Most people don’t realize that over 30,000 people are purposely shot to death each year in the U.S. Moreover, rates of firearm-related violent crimes continue to climb, having increased by 26% since 2008. To gain perspective on these numbers, firearm deaths have now reached a yearly rate that equals that of automobile fatalities. What we can do to stem such violence is urgent but hampered severely by the rabid supporters of the second amendment and, of course, the gun lobby. Some clarification recently has been shed on this problem by a study appearing in the prestigious medical journal, the AMA sponsored Archives of Internal Medicine. These authors explored the question whether more restrictive firearm laws in a given state are associated with fewer shooting deaths. To answer this question, using sophisticated statistical methods, they measured the association between the rate of shooting deaths in a state-by-state rating (divided into quarters) of strength of legislation designed to limit sale and use of firearms. Their results were very illuminating: Those states with the fewest firearm regulations, as exemplified by Utah and Louisiana (0-2 laws), suffered the highest rate of firearm fatalities, which included both homicides and suicides. The states with the strictest pattern of regulation, as exemplified by Hawaii and Massachusetts (9-24 laws) experienced the lowest fatality rates. Indiana, my home State, fell into the second lowest category for regulation and, as expected, fell into the second highest incidence of firearm deaths.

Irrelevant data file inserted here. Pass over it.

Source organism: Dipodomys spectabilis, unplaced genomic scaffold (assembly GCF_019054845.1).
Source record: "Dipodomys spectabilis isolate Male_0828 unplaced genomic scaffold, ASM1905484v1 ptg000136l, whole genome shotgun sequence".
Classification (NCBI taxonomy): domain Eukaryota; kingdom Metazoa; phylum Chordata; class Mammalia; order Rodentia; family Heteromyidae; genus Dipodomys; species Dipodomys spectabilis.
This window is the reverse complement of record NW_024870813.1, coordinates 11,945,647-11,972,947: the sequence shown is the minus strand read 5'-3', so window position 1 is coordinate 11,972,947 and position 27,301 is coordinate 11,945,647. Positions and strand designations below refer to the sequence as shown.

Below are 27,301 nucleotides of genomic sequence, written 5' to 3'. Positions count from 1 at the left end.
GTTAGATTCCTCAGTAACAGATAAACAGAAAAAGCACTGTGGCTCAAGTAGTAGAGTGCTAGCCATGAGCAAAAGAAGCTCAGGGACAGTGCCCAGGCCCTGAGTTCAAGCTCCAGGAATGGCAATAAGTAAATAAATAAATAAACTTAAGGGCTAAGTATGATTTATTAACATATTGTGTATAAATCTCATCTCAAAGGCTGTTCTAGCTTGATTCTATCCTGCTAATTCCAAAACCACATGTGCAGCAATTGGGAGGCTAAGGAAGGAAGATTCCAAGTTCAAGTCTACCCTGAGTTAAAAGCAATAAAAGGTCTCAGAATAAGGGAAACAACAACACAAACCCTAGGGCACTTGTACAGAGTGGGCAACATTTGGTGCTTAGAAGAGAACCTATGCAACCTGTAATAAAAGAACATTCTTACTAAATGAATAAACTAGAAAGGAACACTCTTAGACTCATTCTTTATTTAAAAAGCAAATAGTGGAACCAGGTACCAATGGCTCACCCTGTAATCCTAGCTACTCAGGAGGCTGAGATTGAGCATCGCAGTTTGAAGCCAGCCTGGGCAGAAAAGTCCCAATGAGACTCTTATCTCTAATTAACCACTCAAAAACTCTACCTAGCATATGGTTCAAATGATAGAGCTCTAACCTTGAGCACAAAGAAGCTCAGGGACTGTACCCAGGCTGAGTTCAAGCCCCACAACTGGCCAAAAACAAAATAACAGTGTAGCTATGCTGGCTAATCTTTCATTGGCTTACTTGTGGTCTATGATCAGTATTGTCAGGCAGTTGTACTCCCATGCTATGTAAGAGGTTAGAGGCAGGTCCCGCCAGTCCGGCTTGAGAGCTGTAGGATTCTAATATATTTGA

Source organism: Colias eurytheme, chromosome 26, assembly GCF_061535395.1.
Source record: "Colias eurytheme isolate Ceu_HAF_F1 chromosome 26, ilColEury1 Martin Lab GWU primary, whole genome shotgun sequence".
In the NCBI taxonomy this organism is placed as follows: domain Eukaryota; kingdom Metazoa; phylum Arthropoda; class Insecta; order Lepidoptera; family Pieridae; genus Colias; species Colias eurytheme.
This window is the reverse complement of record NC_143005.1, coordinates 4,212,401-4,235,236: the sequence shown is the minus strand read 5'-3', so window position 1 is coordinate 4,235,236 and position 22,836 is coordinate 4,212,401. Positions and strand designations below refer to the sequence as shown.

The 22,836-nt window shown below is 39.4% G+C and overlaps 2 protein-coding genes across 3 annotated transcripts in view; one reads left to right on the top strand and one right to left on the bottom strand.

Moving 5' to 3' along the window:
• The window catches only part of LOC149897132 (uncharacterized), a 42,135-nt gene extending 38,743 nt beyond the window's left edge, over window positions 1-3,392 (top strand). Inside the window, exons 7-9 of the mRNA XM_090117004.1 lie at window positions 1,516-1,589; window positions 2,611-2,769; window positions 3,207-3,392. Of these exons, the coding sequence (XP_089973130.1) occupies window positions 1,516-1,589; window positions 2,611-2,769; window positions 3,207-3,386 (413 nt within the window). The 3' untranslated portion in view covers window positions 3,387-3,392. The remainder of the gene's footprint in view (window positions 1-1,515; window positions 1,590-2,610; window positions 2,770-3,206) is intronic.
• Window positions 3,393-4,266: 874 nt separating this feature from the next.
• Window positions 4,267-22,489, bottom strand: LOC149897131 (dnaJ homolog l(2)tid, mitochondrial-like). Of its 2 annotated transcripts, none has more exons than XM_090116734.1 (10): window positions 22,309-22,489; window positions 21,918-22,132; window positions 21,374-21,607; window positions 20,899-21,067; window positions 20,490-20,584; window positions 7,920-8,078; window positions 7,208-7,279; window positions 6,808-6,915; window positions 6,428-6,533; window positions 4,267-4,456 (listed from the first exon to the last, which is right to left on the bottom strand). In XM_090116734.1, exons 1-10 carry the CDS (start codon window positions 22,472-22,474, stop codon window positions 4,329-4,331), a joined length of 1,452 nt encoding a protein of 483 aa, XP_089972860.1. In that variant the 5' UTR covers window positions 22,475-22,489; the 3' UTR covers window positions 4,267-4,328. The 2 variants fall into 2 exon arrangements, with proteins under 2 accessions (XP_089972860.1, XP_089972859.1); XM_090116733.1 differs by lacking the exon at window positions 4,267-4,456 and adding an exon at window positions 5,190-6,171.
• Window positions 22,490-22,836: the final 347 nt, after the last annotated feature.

These authors freely admitted that finding an association between two factors—gun laws and mortality—does not prove that these two are causally related. But it sure raises important thoughts about what we as a society can do about this problem. Further research is obviously needed, but it is quite likely that more restrictive gun laws can save lives.